By Guest Blogger Suzy Fielders

Being a single parent is one of the hardest yet most gratifying things a person can do in life. This is best summed up in the simple statement; a single parent has to be both the mother and father. I can attest to this as I am a single parent myself of my six year old daughter Sarah. Just like with any other parent there has been laughter and tears, good and bad times, and everything in between, but the difference is it is doubled by two because of this dual role of being the only parent figure.

The most challenging thing about being a single parent is you have to make every decision on your own and are solely accountable for that decision. Couples have the opportunity to talk with each other about all parenting matters whether it is a medical issue, what school to send the child to or even the best rewards and punishments. Single parents do not have this. While they can discuss all of these items with family and friends when it comes down to it they ultimately have to face and decide everything for their child alone.

My daughter has had her share of medical ordeals from ear tubes for consecutive ear infections, to severe food allergies and even getting her tonsils and adenoids removed due to repeated strep throat. As a single parent the medical decision on all of these was up to me and I can certainly say each time was challenging. I’m blessed with amazing family and friends who have been there for me and Sarah, and always provided advice or a listening ear. The hard realization of a single parent though is even with this remarkable support system again the actual decision comes down to the parent.

Another major struggle is balancing everything. Single parents obviously have to work to support themselves and their child but also fit in every other thing such as cleaning and errands. We do not have a spouse to count on to help out even once in awhile, not even when we are sick and all we want to do is go to bed! While I make sure my daughter enjoys being a child I also expect her to pull her weight as it is just me and her. Even though she is six she still has responsibilities like setting the dinner table, making her bed and even always picking up her toys. The reality is she loves helping her mom out and it makes her feel important so I’d encourage all parents – married or single to give their children more responsibilities (just don’t over do it).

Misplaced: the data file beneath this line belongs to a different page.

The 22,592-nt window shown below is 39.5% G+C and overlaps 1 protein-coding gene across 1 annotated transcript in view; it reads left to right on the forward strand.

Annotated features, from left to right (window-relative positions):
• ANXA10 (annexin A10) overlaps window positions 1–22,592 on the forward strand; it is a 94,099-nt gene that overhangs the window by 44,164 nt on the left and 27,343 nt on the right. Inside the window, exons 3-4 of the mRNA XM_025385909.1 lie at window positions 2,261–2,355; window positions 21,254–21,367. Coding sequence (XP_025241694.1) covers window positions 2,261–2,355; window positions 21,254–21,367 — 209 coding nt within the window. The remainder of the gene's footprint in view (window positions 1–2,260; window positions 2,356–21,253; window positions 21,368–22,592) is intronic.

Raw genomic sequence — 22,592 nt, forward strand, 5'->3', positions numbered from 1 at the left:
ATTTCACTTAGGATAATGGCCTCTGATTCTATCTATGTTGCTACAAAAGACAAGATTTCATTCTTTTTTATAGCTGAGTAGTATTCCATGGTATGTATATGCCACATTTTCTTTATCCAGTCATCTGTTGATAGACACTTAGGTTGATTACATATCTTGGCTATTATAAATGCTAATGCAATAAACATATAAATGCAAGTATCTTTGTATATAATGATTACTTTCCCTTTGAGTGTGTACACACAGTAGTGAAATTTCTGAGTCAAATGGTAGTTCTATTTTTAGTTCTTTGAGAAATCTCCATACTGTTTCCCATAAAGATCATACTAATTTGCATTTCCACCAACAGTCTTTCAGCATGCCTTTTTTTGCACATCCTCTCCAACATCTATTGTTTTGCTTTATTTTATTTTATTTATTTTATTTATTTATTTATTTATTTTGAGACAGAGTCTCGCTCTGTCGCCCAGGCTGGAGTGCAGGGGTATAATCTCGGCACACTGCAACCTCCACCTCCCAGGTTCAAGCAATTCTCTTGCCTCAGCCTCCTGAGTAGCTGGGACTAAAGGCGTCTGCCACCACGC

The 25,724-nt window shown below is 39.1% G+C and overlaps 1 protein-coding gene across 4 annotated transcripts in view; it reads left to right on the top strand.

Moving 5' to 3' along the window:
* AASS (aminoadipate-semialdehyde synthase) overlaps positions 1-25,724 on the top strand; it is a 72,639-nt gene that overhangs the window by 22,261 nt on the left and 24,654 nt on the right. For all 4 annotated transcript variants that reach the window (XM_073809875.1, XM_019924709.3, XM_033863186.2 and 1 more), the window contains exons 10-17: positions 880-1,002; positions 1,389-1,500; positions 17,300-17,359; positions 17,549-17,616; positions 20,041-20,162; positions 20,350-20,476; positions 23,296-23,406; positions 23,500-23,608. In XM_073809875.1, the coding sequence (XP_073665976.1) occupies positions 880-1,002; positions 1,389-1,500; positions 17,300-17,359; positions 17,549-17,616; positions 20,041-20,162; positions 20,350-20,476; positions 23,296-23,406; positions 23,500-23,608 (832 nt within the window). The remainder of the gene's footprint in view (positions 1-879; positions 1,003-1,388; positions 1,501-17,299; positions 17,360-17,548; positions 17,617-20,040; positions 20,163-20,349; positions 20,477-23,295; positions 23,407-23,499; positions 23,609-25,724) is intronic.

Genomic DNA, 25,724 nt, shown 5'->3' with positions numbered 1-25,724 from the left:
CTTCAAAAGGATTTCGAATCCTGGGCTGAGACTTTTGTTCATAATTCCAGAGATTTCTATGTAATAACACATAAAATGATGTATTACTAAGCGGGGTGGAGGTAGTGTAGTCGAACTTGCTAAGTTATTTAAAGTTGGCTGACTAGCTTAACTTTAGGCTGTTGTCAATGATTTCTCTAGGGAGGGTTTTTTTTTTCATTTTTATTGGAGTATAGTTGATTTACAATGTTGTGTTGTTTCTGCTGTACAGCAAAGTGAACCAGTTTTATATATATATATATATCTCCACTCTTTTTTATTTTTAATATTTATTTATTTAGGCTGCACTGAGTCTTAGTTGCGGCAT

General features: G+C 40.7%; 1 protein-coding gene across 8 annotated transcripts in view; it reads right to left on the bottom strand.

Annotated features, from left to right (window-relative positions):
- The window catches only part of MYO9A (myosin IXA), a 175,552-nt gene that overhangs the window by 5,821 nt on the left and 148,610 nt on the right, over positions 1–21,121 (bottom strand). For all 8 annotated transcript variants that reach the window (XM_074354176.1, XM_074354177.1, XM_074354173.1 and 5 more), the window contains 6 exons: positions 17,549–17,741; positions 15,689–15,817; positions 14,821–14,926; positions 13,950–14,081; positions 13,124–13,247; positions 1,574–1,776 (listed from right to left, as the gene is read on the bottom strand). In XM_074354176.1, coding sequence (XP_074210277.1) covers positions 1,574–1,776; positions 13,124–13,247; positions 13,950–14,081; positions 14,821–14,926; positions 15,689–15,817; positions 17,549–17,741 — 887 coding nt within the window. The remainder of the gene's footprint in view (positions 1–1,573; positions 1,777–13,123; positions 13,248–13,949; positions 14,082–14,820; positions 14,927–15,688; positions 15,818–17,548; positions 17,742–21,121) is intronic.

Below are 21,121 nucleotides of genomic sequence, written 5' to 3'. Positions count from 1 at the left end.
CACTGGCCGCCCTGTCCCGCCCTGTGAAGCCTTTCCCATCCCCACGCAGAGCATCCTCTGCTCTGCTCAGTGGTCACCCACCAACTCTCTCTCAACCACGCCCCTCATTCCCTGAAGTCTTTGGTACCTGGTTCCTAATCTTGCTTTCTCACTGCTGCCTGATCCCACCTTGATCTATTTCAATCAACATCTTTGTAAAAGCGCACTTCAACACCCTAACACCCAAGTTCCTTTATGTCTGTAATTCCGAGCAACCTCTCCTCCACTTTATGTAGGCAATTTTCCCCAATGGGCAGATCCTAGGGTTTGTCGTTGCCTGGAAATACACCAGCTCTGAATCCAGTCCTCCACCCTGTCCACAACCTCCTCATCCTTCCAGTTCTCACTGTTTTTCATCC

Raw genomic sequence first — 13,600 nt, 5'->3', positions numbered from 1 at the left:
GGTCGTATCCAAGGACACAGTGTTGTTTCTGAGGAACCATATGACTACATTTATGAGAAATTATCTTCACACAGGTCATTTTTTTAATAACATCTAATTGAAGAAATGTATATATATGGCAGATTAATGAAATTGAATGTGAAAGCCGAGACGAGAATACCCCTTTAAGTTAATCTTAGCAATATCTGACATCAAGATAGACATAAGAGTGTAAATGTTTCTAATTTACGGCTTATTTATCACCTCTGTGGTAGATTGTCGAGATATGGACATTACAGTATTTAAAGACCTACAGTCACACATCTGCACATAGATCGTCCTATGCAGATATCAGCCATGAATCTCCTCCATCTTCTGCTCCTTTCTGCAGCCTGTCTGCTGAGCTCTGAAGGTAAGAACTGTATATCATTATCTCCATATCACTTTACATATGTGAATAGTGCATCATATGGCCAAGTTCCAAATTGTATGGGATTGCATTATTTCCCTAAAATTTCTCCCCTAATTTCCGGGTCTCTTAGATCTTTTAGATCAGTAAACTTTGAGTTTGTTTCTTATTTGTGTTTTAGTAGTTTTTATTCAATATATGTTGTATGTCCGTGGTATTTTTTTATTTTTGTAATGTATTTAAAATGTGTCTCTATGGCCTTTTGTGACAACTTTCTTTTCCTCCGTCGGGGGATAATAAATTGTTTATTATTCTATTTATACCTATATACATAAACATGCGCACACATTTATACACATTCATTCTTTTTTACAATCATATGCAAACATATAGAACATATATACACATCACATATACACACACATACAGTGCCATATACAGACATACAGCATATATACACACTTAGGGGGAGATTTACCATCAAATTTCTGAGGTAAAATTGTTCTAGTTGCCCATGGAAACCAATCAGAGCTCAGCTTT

I’d like to end this blog by providing some tips I’ve picked up along my journey of being a single parent. My advice to other single parents is:

• Make time for yourself – read a book on your lunch break at work or watch some TV in the evenings after the little one(s) bedtime.

• Use your family and friends as a sounding board – they give you a chance to discuss all those hard parenting issues with someone else.

• Find other single parents for support & networking – while many couples with children will empathize, appreciate and respect single parents they will never truly understand this role since they’ve never had to live that way.

• Enjoy every minute of individual time with your child – it’s not likely for a single parent to stay single forever so make sure to treasure that time as it does form a special bond with your child.

Thank you so much for sharing this, Suzy! It is always helpful to see the lives of others from their perspective so that we can create empathy toward one another. We would love for other single parents to share their thoughts below as well!